Summarized by Kent Larsen
Will Boston Temple Lawsuit get to Supreme Court?
(Temple Ruling Under Scrutiny)
Boston Globe pg1 14May00 D1
By Caroline Louise Cole: Globe Correspondent
US Implications in Belmont Case
BELMONT, MASSACHUSETTS -- In a front page story in the Boston Globe,
Cole says the four-year-long dispute over the Boston Temple could
reach the U.S. Supreme Court. After a three-judge panel of the
federal Appeals Court in Boston ruled two weeks ago that the law on
which Belmont Massachusetts based the zoning exemption allowing
construction of the Temple was constitutional, the Temple's neighbors
that brought the lawsuit say they will appeal to the full Appeals
Court, one step away from the U.S. Supreme Court.
And legal and zoning specialists consulted by Cole agree that the
issue is significant, and may be of interest to the Supreme Court.
"The question of municipal control over church location and
architecture is a live issue, and cases are being hotly contended
around the country," said zoning specialist Eric Wodlinger of Boston
law firm Choate Hall and Stewart. "Lower courts are making opposing
decisions, which could very well mean the Supreme Court needs to step
The case hinges on Massachusetts 'Dover amendment,' adopted in 1951,
which exempts religions and schools from many zoning regulations. The
Temple's neighbors claim this benefit's religions unfairly, giving
them an advantage and, essentially, establishing religion in
violation of the U.S. Constitution's First Amendment. But the law was
put in place to keep local governments in Massachusetts from using
zoning laws to keep religions out. The law is known as the Dover
amendment because it was passed after the town of Dover rejected
construction permits for a Catholic Church school.
Wodlinger thinks that the split decision of the appeals court could
have gone either way. He said that the chief judge, Juan Torruella,
wrote a persuasive dissent of the ruling, saying that requiring
religions to abide by the same zoning regulations as others is not
"an unfair burden to the exercise of religion."
But Harvard professor of urban design and attorney Jerold Kayden says
that the majority decision is a "reasonable accommodation." But
Kayden isn't sure if the amendment is necessary, "I would have been
very surprised if the court had overturned Dover, but on the other
hand I found it odd the rationale was based on ongoing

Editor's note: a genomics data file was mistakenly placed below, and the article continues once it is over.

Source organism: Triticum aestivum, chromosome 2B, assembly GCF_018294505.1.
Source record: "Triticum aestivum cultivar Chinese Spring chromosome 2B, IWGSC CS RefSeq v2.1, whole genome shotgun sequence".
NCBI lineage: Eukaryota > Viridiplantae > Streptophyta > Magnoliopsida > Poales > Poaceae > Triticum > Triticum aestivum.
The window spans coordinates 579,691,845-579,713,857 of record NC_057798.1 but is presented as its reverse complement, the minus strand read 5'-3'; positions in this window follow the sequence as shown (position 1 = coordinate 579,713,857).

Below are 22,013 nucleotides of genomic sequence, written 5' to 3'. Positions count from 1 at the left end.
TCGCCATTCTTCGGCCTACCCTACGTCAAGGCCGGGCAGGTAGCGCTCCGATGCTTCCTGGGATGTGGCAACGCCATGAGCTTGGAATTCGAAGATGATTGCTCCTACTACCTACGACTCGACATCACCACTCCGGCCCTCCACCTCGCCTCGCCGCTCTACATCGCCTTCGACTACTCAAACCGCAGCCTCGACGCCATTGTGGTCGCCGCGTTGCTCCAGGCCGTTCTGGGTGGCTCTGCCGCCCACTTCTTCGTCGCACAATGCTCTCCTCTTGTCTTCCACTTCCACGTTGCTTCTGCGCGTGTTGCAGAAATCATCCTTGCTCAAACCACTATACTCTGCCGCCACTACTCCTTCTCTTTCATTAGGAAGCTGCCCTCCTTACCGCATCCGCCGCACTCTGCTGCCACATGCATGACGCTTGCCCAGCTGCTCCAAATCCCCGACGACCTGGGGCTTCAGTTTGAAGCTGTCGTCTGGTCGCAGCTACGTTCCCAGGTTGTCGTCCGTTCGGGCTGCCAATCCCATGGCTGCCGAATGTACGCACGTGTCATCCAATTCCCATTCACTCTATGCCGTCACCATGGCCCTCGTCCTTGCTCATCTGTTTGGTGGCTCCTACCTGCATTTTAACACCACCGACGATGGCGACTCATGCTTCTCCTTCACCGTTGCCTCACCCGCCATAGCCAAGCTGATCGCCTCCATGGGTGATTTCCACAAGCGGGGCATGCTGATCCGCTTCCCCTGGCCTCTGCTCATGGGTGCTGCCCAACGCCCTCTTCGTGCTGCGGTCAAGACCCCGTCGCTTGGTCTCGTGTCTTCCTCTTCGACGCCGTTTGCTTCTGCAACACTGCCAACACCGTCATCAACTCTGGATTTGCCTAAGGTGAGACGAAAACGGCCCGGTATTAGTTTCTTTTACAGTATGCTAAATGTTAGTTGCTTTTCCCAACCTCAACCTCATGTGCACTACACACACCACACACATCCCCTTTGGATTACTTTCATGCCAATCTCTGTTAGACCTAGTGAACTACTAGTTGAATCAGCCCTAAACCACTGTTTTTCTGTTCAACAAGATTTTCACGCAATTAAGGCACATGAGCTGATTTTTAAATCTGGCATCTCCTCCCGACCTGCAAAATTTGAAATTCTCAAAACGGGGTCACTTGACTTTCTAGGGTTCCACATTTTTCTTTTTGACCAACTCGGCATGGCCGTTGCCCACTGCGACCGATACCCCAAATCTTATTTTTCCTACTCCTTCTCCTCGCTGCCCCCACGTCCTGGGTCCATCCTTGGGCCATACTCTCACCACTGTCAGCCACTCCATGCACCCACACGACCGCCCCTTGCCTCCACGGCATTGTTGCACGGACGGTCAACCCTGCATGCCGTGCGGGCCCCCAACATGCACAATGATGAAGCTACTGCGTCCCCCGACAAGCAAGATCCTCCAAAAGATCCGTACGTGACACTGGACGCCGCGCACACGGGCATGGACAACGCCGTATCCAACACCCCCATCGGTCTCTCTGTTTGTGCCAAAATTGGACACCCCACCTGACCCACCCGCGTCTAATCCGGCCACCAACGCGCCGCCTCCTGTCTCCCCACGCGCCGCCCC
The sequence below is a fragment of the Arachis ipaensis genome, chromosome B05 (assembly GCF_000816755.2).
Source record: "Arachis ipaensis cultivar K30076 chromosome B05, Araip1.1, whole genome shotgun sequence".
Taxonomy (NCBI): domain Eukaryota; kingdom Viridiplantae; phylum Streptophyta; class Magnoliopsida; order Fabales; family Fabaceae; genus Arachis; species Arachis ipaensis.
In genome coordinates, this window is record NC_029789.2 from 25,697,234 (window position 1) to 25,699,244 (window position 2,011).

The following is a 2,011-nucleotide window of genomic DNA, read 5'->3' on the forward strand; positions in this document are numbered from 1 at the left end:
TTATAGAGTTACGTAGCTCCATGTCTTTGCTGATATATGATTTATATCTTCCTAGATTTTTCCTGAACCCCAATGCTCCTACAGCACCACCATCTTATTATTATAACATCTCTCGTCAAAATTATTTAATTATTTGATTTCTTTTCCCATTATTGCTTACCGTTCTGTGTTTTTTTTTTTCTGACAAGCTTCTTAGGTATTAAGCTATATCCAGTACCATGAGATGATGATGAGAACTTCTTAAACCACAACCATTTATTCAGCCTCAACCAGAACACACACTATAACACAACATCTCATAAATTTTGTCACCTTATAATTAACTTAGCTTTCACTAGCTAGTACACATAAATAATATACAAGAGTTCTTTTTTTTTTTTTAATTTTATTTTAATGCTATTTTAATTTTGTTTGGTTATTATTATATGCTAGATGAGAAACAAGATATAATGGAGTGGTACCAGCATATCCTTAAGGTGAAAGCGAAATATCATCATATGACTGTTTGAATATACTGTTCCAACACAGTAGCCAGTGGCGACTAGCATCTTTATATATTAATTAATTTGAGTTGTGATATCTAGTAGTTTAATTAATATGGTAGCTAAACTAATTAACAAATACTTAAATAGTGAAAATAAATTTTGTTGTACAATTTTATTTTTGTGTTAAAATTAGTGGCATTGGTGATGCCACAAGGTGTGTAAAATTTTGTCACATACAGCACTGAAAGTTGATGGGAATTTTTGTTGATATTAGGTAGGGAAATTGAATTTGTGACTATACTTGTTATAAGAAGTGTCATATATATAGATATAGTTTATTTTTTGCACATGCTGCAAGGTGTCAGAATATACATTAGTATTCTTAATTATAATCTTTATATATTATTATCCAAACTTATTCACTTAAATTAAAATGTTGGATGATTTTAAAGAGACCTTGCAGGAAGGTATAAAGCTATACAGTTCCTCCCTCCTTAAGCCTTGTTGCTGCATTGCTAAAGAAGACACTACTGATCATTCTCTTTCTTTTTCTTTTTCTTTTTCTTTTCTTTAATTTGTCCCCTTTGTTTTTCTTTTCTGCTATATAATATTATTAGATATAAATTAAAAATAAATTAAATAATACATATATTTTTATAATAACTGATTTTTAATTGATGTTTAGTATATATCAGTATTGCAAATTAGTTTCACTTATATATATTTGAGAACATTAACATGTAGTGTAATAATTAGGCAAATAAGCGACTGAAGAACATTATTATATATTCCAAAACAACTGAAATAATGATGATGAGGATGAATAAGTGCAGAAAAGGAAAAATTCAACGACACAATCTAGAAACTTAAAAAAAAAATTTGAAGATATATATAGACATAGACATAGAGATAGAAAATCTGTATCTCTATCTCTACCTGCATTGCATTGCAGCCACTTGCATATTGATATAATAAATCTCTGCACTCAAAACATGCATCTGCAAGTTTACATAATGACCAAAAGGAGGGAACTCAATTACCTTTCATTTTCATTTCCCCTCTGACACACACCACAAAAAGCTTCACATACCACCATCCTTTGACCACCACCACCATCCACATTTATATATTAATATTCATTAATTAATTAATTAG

discrimination," Kayden said. "Certainly there was valid reason for
Dover 50 years ago, but I am not sure that level of discrimination
exists today. The court, however, disagreed and said it is still
US Appeals Court Judge Frank M. Coffin, who wrote the opinion for the
majority, wrote that he thought the Dover amendment was a legitimate
way of handling zoning issues and religion, "In our view, the
favorable attitude toward religion reflected in the Dover Amendment
does not constitute a fostering or favoritism toward religion over
non-religion, but represents a secular judgment that religious
institutions by their nature are compatible with every other type of
land use and thus will not detract from the quality of life in any
neighborhood," Coffin wrote.
But the reason that the issue may end up in the Supreme Court is not
just that it isn't completely clear. It has also arisen in many other
disputes around the country. The Washington state Supreme Court ruled
recently that the city of Seattle can't control the height of a
church's steeple (while a court in Boston ruled, in a separate
challenge to the Boston Temple, that the town could control the
height of the steeple on the Boston Temple). New York City was
recently allowed to stop the Catholic Church from tearing down a city
landmark to make way for an apartment building.
Mormon News has also covered a number of zoning issues. The Nashville
Temple faced zoning challenges, which eventually led the LDS Church
to locate the Temple on a different site, and build a smaller Temple
instead of the large Temple planned. Neighbors of the proposed Temple
in Harrison, New York (near White Plains), are using zoning laws to
try and keep the Temple from being built there.
Nor is the issue limited to Temples. Mormon News has covered a
challenge to an LDS Chapel near Albany, which was eventually resolved
in favor of the LDS Church. But, on the other hand, the LDS Church
lost a zoning dispute in Manassas, Virginia, and chose to build a
chapel outside the city because of the dispute.
Boston Temple neighbor Charles Counselman and his co-plaintiffs are
ready to pay their attorneys to mount an argument before the U.S.
Surpreme Court, and think the dispute will likely end up there, "We
always expected this case would eventually make its way to the
Supreme Court because even if we won 3-0 in this round, the church
would have appealed it," Counselman said. "We filed this case
originally because we felt what is at stake goes well beyond Belmont."